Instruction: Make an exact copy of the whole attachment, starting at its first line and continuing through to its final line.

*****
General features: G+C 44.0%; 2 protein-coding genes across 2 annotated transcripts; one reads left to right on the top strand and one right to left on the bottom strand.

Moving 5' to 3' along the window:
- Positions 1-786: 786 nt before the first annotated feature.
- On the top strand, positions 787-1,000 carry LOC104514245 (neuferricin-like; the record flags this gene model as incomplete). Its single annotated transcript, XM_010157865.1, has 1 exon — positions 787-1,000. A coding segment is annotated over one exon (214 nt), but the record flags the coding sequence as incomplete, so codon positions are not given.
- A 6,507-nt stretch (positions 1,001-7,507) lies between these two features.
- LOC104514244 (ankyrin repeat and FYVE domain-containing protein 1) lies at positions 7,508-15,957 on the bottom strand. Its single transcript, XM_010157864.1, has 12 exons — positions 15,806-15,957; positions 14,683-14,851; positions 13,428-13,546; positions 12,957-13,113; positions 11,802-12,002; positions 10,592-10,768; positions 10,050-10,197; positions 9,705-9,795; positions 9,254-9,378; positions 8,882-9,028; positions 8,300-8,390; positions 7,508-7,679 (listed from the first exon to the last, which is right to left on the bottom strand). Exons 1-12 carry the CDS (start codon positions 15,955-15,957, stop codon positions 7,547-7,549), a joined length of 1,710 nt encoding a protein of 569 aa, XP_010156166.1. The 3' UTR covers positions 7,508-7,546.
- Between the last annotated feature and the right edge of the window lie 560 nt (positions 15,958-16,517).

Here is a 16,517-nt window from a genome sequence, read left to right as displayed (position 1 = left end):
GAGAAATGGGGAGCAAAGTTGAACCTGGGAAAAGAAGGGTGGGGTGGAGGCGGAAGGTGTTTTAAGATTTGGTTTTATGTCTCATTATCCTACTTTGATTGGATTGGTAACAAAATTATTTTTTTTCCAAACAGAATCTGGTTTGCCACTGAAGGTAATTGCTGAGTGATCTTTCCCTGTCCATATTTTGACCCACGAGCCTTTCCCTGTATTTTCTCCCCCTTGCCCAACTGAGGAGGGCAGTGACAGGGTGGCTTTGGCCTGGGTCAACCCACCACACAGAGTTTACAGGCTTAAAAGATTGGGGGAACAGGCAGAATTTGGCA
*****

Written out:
General features: G+C 44.0%; 2 protein-coding genes across 2 annotated transcripts; one reads left to right on the top strand and one right to left on the bottom strand.

Moving 5' to 3' along the window:
- Positions 1-786: 786 nt before the first annotated feature.
- On the top strand, positions 787-1,000 carry LOC104514245 (neuferricin-like; the record flags this gene model as incomplete). Its single annotated transcript, XM_010157865.1, has 1 exon — positions 787-1,000. A coding segment is annotated over one exon (214 nt), but the record flags the coding sequence as incomplete, so codon positions are not given.
- A 6,507-nt stretch (positions 1,001-7,507) lies between these two features.
- LOC104514244 (ankyrin repeat and FYVE domain-containing protein 1) lies at positions 7,508-15,957 on the bottom strand. Its single transcript, XM_010157864.1, has 12 exons — positions 15,806-15,957; positions 14,683-14,851; positions 13,428-13,546; positions 12,957-13,113; positions 11,802-12,002; positions 10,592-10,768; positions 10,050-10,197; positions 9,705-9,795; positions 9,254-9,378; positions 8,882-9,028; positions 8,300-8,390; positions 7,508-7,679 (listed from the first exon to the last, which is right to left on the bottom strand). Exons 1-12 carry the CDS (start codon positions 15,955-15,957, stop codon positions 7,547-7,549), a joined length of 1,710 nt encoding a protein of 569 aa, XP_010156166.1. The 3' UTR covers positions 7,508-7,546.
- Between the last annotated feature and the right edge of the window lie 560 nt (positions 15,958-16,517).

Here is a 16,517-nt window from a genome sequence, read left to right as displayed (position 1 = left end):
GAGAAATGGGGAGCAAAGTTGAACCTGGGAAAAGAAGGGTGGGGTGGAGGCGGAAGGTGTTTTAAGATTTGGTTTTATGTCTCATTATCCTACTTTGATTGGATTGGTAACAAAATTATTTTTTTTCCAAACAGAATCTGGTTTGCCACTGAAGGTAATTGCTGAGTGATCTTTCCCTGTCCATATTTTGACCCACGAGCCTTTCCCTGTATTTTCTCCCCCTTGCCCAACTGAGGAGGGCAGTGACAGGGTGGCTTTGGCCTGGGTCAACCCACCACACAGAGTTTACAGGCTTAAAAGATTGGGGGAACAGGCAGAATTTGGCA